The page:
Next, québécois grammar.
Canadian vs. European French Grammar
Differently Use Tu and Vous

Are you practicing your tu and vous forms?

If so, bad news… Canadian laws differ.

Québécois use tu more than French. Everywhere except business conversations.

If in doubt, use vous.

Do not worry about mistakes. Quebecers understand that tu and vous are difficult for French learners, so do not worry if you mess up!
“Tu” Question Particle

A query… Notice the extra tu in the original example?

Look again: tsé-tu si.

Saw it? Canadian French is characterized by this subtle addition.

French Canadians add a tu for emphasis, but it does not change the question.

The question’s subject does not modify it. Even while talking about others, it is tu. An example:

She will come? (vs elle vavenir)

It looks odd, but natural speakers use this short word this way. Try it!
Canadian vs. European French Vocabulary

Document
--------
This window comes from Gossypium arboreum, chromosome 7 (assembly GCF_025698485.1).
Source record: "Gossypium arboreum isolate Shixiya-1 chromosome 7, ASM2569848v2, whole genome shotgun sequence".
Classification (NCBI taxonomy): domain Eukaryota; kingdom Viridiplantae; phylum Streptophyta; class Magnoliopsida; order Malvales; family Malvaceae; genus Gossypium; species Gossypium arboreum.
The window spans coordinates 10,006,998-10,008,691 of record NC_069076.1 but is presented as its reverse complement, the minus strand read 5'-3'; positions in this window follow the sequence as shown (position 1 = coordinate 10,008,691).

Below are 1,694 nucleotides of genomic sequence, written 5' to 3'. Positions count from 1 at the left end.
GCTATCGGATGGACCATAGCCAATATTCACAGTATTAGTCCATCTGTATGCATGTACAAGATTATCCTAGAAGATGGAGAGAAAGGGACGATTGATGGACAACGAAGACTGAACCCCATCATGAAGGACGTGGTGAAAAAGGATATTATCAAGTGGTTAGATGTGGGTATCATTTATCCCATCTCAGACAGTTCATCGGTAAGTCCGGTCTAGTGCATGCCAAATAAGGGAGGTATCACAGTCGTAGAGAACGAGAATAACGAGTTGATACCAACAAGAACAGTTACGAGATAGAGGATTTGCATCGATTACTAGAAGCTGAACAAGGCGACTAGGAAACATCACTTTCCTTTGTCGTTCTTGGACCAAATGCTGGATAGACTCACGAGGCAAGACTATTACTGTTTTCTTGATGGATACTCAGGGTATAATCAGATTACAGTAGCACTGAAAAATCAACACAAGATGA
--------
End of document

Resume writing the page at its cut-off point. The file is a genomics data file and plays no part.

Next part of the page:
Quebec French Reminisces

Quebec French were interestingly shaped by their 18th-century isolation from mainland France.

European French speakers invented new words for concepts as society and technology changed. French speakers in Canada either did nothing or changed the meaning of terms to meet the new concepts.

Char is Canadian French for automobile. This old French word means “chariot,” unlike the European French word voiture!

French pioneers employed water conveyance for extensive voyages, hence the verb embarquer. In modern Québécois, embarquer means to board any vehicle, including cars and buses!

“Because” is à reason que. European French speakers, who use “parce que,” find it archaic.

These instances are like English speakers calling a portable radio “wireless”.
Canadian French Has English Loanwords

“But doesn’t all French have English loanwords?” you question.

Yes, but Anglicisms shaped québécois.

Quebec French has several loanwords and loan translations from English due to centuries of English rule.

A handful, with European French equivalents in square brackets:

Peanuts (cacahuète).
Welcome [please] Thank you. (In danger).
(to observe)
Believe [faith] to trust
Le travail (job)